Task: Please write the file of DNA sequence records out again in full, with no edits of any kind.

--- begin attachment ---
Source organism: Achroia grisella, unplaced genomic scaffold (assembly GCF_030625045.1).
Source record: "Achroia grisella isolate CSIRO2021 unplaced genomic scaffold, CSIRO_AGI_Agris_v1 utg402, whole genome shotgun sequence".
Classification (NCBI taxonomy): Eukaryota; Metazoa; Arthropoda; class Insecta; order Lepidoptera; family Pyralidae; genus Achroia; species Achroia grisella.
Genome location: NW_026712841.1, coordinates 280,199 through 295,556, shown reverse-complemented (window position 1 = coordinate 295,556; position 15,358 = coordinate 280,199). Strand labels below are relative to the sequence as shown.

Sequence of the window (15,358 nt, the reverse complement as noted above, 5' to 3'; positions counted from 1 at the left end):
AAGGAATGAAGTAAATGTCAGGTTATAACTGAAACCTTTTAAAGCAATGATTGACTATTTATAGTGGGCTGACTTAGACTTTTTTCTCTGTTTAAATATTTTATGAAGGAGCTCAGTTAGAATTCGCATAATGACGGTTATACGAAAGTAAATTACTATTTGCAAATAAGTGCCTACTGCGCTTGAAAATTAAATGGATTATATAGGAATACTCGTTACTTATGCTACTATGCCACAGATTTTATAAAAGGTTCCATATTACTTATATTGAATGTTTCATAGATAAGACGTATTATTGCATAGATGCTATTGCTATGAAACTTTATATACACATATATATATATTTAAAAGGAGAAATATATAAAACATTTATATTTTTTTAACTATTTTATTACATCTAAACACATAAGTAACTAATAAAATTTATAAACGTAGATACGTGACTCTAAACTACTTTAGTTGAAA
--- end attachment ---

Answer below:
Source organism: Achroia grisella, unplaced genomic scaffold (assembly GCF_030625045.1).
Source record: "Achroia grisella isolate CSIRO2021 unplaced genomic scaffold, CSIRO_AGI_Agris_v1 utg402, whole genome shotgun sequence".
Classification (NCBI taxonomy): Eukaryota; Metazoa; Arthropoda; class Insecta; order Lepidoptera; family Pyralidae; genus Achroia; species Achroia grisella.
Genome location: NW_026712841.1, coordinates 280,199 through 295,556, shown reverse-complemented (window position 1 = coordinate 295,556; position 15,358 = coordinate 280,199). Strand labels below are relative to the sequence as shown.

Sequence of the window (15,358 nt, the reverse complement as noted above, 5' to 3'; positions counted from 1 at the left end):
AAGGAATGAAGTAAATGTCAGGTTATAACTGAAACCTTTTAAAGCAATGATTGACTATTTATAGTGGGCTGACTTAGACTTTTTTCTCTGTTTAAATATTTTATGAAGGAGCTCAGTTAGAATTCGCATAATGACGGTTATACGAAAGTAAATTACTATTTGCAAATAAGTGCCTACTGCGCTTGAAAATTAAATGGATTATATAGGAATACTCGTTACTTATGCTACTATGCCACAGATTTTATAAAAGGTTCCATATTACTTATATTGAATGTTTCATAGATAAGACGTATTATTGCATAGATGCTATTGCTATGAAACTTTATATACACATATATATATATTTAAAAGGAGAAATATATAAAACATTTATATTTTTTTAACTATTTTATTACATCTAAACACATAAGTAACTAATAAAATTTATAAACGTAGATACGTGACTCTAAACTACTTTAGTTGAAA